May 1 is law day, we all know that, but did you that May is Elder Law Month? And the issue for elders is not so much to do with age as with planning. For yourself, and for those you love who have reached their senior years, consider the three D’s: disability, destruction, and death.
Begin planning now for all three. Begin by tackling two basic components:
- Prepare a written Advance Directive, often called a Living Will, and Durable Health Care Power of Attorney or Health Care Proxy.
- Appoint someone to be your trusted agent to speak for you when you cannot speak for yourself regarding health care decisions.
Advance Directives or Living Wills are legal documents that state your wishes about medical decisions. The documents specify your health care desires to family members and medical professionals when you are unable to communicate them due to a serious illness or injury. Advance Directives may consist of one or more documents. Laws about these critical documents vary from state to state. In some states, there are statutory forms that individuals can print, fill out and sign before witnesses. In other states, both statutory forms and customized Advance Directive documents are allowed. In all states, individuals may add more specific and personalized clauses to their Advance Directives. In Colorado, the Colorado Bar Association provides pertinent information at: http://www.cobar.org/Advance-Medical-Directives.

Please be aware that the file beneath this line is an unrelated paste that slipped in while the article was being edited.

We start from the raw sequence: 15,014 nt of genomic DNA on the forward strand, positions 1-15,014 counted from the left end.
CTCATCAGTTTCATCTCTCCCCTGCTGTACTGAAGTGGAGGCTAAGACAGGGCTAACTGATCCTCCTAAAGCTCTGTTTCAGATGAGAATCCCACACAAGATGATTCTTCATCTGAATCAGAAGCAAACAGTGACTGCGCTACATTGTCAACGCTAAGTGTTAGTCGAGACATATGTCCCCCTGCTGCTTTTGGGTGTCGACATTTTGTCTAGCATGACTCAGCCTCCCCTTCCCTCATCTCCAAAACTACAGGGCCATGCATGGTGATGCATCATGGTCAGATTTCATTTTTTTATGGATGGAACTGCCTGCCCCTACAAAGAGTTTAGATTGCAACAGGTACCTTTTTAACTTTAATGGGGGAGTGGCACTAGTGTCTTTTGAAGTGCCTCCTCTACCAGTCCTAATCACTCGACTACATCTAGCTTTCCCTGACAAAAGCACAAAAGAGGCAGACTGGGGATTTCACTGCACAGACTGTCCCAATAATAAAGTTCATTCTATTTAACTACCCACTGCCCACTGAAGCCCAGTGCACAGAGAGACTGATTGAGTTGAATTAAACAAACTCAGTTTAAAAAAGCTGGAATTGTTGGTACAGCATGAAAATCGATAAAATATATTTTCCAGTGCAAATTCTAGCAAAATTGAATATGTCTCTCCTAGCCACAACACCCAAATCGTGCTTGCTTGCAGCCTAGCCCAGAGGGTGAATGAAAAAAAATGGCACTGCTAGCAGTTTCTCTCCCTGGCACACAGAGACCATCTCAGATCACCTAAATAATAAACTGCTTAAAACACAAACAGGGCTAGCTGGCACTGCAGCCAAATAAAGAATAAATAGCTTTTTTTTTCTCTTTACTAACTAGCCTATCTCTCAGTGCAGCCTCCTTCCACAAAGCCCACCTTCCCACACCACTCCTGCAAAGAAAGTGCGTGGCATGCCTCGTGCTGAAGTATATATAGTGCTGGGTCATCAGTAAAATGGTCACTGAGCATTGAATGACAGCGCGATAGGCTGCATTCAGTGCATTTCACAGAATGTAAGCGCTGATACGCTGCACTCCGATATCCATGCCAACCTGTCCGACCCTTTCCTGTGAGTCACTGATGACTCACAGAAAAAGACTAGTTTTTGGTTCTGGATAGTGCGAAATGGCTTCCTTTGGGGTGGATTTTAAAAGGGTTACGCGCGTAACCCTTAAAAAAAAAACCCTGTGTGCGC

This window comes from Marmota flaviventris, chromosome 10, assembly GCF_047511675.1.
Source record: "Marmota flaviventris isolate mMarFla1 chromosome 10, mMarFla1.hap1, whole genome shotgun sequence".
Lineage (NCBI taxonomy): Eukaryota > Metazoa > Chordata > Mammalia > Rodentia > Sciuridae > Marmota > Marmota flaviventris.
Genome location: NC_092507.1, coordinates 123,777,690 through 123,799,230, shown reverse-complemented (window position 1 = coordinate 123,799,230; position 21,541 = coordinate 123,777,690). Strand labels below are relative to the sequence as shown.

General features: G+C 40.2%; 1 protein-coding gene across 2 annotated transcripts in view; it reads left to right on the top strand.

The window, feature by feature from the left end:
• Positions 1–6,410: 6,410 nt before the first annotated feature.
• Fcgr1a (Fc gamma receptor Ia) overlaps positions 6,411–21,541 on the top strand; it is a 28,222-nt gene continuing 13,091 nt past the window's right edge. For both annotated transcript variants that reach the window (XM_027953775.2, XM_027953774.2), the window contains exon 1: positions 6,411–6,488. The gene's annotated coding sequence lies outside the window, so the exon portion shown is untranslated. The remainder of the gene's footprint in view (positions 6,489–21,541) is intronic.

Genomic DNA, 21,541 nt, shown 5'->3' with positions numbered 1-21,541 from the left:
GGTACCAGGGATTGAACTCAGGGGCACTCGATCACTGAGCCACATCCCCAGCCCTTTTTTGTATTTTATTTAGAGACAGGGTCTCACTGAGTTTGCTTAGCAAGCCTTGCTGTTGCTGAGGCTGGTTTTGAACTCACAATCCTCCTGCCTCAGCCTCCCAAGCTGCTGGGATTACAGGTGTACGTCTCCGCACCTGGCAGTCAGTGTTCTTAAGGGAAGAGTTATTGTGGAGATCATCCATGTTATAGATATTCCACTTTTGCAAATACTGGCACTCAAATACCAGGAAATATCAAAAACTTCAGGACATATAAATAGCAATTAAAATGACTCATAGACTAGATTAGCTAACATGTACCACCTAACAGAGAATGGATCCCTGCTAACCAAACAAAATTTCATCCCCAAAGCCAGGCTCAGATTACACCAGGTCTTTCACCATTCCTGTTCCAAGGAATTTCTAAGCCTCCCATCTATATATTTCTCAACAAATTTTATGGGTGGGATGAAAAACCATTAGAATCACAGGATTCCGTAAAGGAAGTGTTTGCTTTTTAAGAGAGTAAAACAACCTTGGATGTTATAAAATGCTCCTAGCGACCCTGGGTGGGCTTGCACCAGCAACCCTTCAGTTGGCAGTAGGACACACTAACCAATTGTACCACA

These health care planning documents can be very specific in the instructions that you leave. In a Living Will, sometimes referred to as a Health Care Declaration, you may state your preferences for health care if you have a terminal illness or are in a permanent vegetative state. This document can list your wishes for pain management at the end of life, can instruct doctors and other health care staff on the type of treatments you do or do not want, and can provide for spiritual, emotional and comfort items that you would like to be present at the end of life.
It is important for you to appoint a trusted agent to speak for you when you are unable to speak for yourself with respect to medical decisions. The legal documents can be more general if you wish to have your agent make decisions in keeping with your known wishes. You can change your agent and the instructions that you give as long as you retain the mental capacity to understand the change you are making. Once a trusted agent is appointed, it is vital that you discuss your desires with your agent, your loved ones and your doctor. The discussions will serve to further clarify your specific wishes and priorities as they relate to health care decision making.